Loading on roofs

Surveyor Adam Stimpson takes a look at the roofs Santa will be landing on this Christmas.


With the thought of Father Christmas parking his sleigh on your roof and dropping off your presents this year, can your roof cope with the extra weight?

In all seriousness, any alteration to a roof structure can bring about some serious problems. Carrying out DIY alterations such as adding an informal loft room, cutting timbers to install a ‘scenic’ railway track, or storing your kid’s belongings who left home 5 years ago can all alter how the roof system works. Not forgetting any alteration, no matter how small, will require Building Regulation approval.  You can download a copy here.

Many roofing coverings have a different life expectancy depending on the material used, how well it’s been looked after and how exposed to the elements it is?

If you are considering replacing your Victorian slate roof with concrete tiles, these new tiles can impose substantially higher loads (weight) on the roof structure.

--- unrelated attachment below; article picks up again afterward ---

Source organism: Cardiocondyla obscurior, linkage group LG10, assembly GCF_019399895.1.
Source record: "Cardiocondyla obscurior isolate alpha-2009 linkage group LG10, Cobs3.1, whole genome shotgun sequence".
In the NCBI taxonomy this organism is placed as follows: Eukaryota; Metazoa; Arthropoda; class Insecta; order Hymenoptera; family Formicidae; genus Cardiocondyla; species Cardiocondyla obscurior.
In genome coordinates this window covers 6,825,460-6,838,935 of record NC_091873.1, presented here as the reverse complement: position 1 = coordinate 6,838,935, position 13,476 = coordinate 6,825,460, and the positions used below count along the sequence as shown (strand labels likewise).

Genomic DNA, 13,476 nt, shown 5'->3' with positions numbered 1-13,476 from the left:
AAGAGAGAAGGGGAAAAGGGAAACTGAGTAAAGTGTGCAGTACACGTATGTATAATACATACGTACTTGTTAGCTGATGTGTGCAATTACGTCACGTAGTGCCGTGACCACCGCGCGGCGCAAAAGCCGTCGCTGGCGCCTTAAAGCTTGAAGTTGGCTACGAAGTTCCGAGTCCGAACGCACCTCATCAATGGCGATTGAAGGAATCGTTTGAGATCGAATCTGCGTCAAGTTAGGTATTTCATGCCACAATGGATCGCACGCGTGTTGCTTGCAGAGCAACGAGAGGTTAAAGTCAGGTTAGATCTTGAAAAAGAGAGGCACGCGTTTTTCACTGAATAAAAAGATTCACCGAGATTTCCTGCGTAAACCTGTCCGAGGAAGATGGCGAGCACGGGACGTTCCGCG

If not adequately strengthened, older timber roofs, which have performed satisfactorily before being re-covered, can show signs of stress. If the warning signs are ignored, the roof may ultimately collapse!

More often than not, the roof structure should be strengthened. This typically involves installing/increasing propping beneath the purlins and replacing below standard timber sections.

This strengthening work should be done under the guidance of a chartered structural engineer to ensure any altered load paths are transferred down through the building without over-stressing any other part.

If you are moving home and are concerned about your roof, contact Woodward Chartered Surveyors, and arrange an inspection.

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